US civilian contractor dead after rocket attack on Iraq's Al Asad military base

The base is repeatedly targeted by Iran-backed militias in Iraq

One person suffered a fatal cardiac arrest following a rocket attack on Al Asad military base in northern Iraq on Wednesday. AP Photo
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One person died after a rocket attack on Al Asad military base in western Iraq, which houses international forces, on Wednesday, the Pentagon said

The US civilian contractor suffered a cardiac arrest "while sheltering" from the attack, and despite being treated at the scene, died, Pentagon press secretary John Kirby said.

Similar attacks in the past were conducted by Iraqi militias aligned to Iran, but the US is yet to assign blame for Wednesday's incident.

"Iraqi security forces are on scene and investigating," Mr Kirby said.

"We cannot attribute responsibility at this time, and we do not have a complete picture of the extent of the damage. We stand by as needed to assist our Iraqi partners as they investigate."

Col Wayne Marotto, spokesman for the coalition fighting ISIS, said 10 rockets hit Al Asad base about 7.20am local time.

The rockets were launched eight kilometres from the base in Anbar province, a Baghdad Operations Command official told Reuters.

Later, the Iraqi military released a statement saying the attack did not cause significant losses and that security forces had found the launch site.

Iraqi Prime Minister Mustafa Al Kadhimi condemned the attacks.

"They are carried out by groups that have no true affiliation to Iraq, harming the progress the country has achieved," Mr Al Kadhimi said.

He said 60 per cent of coalition forces had left Iraq as a result of dialogue and not violence.

"We are proceeding with dialogue in accordance with Iraq's priorities to agree on a timetable for the departure of forces, and to agree on mechanisms that provide the training, support and advice of our security forces," Mr Al Kadhimi said.

Images on social media, which could not immediately be verified, showed Iraqi security forces at the scene of a burnt out truck with what appeared to be improvised rocket launchers attached to the roof.

The coalition's Joint Operations Command said Grad rockets were used. These are larger than those used in the February 15 attack on a US facility near Erbil International Airport, in northern Iraq, which killed a contractor.

The use of larger rockets suggests the group responsible had the intent to kill, unlike some attacks in the past that were more politically symbolic.

A leader in a Sunni tribal force in Baghdadi, a village not far from the base, said the rockets were fired from the Al Bayadir agricultural area.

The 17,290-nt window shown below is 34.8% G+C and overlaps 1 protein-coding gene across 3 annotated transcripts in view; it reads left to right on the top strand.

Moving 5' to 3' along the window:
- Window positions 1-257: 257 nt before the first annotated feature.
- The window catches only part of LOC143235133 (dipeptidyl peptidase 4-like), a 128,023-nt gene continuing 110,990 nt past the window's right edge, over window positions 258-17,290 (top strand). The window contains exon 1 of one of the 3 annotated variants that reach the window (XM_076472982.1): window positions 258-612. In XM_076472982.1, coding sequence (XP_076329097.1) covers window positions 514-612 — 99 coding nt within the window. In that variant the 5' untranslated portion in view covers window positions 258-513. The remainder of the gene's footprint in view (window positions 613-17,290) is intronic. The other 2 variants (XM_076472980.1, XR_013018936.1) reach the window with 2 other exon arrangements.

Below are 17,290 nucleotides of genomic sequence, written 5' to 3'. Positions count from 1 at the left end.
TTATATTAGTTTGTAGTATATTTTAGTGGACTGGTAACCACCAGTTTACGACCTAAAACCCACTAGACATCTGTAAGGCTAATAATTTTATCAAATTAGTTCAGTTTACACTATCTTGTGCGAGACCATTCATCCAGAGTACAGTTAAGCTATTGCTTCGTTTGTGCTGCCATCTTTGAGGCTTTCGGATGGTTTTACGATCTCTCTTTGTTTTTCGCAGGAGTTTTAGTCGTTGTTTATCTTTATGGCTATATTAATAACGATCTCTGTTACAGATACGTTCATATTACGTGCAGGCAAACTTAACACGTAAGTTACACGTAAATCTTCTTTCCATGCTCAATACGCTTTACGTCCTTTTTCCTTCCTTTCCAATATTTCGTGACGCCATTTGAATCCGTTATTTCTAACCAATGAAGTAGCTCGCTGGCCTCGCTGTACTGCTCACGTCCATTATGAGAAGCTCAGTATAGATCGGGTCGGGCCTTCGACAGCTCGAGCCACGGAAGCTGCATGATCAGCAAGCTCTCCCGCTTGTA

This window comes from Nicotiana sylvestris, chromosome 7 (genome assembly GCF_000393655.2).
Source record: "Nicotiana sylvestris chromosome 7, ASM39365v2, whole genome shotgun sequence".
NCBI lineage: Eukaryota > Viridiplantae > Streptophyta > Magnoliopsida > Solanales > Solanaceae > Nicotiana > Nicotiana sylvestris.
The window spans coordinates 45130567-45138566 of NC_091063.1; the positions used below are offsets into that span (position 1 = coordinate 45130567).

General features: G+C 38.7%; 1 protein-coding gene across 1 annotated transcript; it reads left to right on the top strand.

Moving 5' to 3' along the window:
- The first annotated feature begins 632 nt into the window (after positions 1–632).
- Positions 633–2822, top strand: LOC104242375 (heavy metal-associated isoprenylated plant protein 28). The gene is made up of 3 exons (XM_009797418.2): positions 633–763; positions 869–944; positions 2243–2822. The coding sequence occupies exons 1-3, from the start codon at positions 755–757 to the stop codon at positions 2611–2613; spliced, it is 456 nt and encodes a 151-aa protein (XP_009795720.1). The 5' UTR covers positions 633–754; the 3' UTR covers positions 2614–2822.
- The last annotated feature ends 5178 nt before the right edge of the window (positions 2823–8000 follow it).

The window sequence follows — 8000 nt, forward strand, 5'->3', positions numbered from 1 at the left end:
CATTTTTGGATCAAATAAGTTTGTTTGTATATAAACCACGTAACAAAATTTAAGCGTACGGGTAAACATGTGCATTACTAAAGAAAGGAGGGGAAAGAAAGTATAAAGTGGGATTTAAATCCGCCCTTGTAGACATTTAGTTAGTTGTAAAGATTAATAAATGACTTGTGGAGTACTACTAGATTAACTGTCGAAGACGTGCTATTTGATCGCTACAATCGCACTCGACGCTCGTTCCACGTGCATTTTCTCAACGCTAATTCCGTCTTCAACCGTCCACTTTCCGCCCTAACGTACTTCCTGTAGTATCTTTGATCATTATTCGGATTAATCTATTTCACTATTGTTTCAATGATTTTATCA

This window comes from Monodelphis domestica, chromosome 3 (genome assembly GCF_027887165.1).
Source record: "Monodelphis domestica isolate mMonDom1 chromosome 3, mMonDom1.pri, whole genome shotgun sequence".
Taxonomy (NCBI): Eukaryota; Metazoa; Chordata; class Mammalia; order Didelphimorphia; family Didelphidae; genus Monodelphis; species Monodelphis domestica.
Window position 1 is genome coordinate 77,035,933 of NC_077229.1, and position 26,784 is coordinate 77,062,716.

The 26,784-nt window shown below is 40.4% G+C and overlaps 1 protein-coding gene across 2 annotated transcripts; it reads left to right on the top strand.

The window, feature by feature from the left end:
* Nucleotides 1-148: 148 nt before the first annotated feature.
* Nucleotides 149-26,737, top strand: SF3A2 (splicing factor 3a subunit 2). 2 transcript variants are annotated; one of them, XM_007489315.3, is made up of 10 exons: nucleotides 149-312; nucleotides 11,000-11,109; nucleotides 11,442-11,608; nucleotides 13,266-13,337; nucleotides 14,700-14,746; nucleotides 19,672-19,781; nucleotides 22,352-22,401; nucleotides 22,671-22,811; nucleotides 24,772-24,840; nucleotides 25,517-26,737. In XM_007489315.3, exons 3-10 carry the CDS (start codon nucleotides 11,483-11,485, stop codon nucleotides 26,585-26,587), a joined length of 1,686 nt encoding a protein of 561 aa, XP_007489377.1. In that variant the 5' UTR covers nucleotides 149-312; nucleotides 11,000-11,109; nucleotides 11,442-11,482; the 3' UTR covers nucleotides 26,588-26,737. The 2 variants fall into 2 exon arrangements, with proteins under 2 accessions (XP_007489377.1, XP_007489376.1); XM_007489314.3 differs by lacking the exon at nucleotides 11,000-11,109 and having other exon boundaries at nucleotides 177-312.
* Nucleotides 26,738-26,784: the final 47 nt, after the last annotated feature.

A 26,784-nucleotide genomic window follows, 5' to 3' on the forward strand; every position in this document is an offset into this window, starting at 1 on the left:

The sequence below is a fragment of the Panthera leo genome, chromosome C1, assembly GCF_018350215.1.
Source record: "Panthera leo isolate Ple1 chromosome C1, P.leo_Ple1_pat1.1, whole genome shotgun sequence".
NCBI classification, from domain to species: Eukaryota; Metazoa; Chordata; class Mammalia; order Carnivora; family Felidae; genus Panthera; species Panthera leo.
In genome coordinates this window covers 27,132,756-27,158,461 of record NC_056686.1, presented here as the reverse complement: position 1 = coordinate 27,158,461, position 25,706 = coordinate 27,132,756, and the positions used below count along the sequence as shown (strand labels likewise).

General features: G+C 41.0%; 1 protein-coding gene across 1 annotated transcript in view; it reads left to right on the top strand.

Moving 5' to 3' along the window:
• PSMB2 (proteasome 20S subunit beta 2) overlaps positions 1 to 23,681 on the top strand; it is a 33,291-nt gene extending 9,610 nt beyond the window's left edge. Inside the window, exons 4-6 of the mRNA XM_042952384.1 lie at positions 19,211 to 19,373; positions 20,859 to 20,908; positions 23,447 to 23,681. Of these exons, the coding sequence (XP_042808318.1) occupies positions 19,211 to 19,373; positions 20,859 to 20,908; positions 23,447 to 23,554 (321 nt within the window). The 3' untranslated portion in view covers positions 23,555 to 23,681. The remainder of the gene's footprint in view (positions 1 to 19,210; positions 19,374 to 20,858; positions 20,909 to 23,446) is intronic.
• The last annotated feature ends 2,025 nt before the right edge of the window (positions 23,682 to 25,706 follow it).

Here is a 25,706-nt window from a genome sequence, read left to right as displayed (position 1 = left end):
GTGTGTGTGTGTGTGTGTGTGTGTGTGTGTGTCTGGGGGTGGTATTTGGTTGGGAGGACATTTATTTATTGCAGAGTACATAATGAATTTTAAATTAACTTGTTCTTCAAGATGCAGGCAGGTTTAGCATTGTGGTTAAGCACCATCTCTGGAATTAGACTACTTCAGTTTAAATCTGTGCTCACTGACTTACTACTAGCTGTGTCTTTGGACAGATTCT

Sabreen news website, thought to be linked to Iran-backed paramilitary group Asaib Ahl Al Haq, claimed that injured US personnel were moved from the site.

The website also said that Arash 4 rockets were fired – a version of the Grad made in Iran.

This is the second rocket attack in Iraq in just over a fortnight and comes two days before Pope Francis is due to visit the country.

Last week – in retaliation for the February 15 Erbil attack – the US struck Iran-aligned militia targets along the Iraq-Syria border.

This stoked fears of a possible repeat of last year's  tit-for-tat attacks. These included the US air strike that killed Iranian Maj Gen Qassem Suleimani outside Baghdad International Airport.

The sprawling Al Asad facility has been targeted by Iran-backed groups on a number of occasions.

Iran also hit the base with a missile attack last year, in retaliation for the assassination of Suleimani.

This week, US Central Command released new footage of that attack, in which 11 ballistic missiles launched from Iran hit the base.

Dozens of soldiers suffered what the US military described as "traumatic brain injuries" that required treatment overseas. No US soldiers were killed in the attack, which caused heavy damage to the base.

Rocket salvos are a favoured method of attack by Iraqi militias linked to Iran. Most of these groups fall under the banner of the Popular Mobilisation Forces, a state-linked force formed in 2014 to fight ISIS.


British ambassador to Iraq Stephen Hickey condemned Wednesday's attack. A small number of British soldiers are stationed at the Al Asad base, training Iraqi security forces.

"Strongly condemn the rocket attacks on the global coalition base at Al Asad this morning. Coalition forces are in Iraq to fight Daesh at the invitation of the Iraqi government. These terrorist attacks undermine the fight against Daesh and destabilise Iraq," Mr Hickey said on Twitter.

There was no immediate response from the US government, beyond statements from its military.

This incident is likely to place more pressure on President Joe Biden's administration to get tough with Iran-backed groups.